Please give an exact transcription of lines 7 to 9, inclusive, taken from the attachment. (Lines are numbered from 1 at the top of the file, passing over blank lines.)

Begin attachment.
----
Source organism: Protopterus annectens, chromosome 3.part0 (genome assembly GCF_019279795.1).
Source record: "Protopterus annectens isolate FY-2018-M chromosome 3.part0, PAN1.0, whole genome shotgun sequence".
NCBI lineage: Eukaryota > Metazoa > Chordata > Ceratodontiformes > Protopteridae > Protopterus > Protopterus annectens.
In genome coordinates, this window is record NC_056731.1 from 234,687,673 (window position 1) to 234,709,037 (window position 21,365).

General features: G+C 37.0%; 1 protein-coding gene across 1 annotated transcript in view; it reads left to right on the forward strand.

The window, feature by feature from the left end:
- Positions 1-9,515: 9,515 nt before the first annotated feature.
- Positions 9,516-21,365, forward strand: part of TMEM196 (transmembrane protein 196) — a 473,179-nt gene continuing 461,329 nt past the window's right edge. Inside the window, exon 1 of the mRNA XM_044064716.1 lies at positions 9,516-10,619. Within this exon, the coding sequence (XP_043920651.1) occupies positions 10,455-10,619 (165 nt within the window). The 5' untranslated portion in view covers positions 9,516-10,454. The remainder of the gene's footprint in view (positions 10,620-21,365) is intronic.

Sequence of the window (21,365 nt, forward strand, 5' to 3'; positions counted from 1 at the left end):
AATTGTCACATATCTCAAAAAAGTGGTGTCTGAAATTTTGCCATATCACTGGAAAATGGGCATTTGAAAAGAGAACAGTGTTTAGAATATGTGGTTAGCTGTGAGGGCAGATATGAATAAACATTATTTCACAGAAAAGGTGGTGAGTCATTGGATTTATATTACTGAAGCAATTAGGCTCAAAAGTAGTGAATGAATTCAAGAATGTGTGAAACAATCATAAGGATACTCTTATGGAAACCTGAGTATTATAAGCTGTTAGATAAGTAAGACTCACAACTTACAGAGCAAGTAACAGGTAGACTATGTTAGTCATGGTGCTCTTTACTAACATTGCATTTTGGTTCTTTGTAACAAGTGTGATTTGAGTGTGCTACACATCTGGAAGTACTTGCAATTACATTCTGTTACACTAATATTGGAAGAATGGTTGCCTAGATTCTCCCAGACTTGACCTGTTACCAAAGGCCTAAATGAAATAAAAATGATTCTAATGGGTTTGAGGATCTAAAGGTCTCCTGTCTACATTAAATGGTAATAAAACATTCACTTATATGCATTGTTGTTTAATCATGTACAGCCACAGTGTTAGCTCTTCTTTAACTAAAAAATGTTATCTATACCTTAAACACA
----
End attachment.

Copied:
- Positions 1-9,515: 9,515 nt before the first annotated feature.
- Positions 9,516-21,365, forward strand: part of TMEM196 (transmembrane protein 196) — a 473,179-nt gene continuing 461,329 nt past the window's right edge. Inside the window, exon 1 of the mRNA XM_044064716.1 lies at positions 9,516-10,619. Within this exon, the coding sequence (XP_043920651.1) occupies positions 10,455-10,619 (165 nt within the window). The 5' untranslated portion in view covers positions 9,516-10,454. The remainder of the gene's footprint in view (positions 10,620-21,365) is intronic.

Sequence of the window (21,365 nt, forward strand, 5' to 3'; positions counted from 1 at the left end):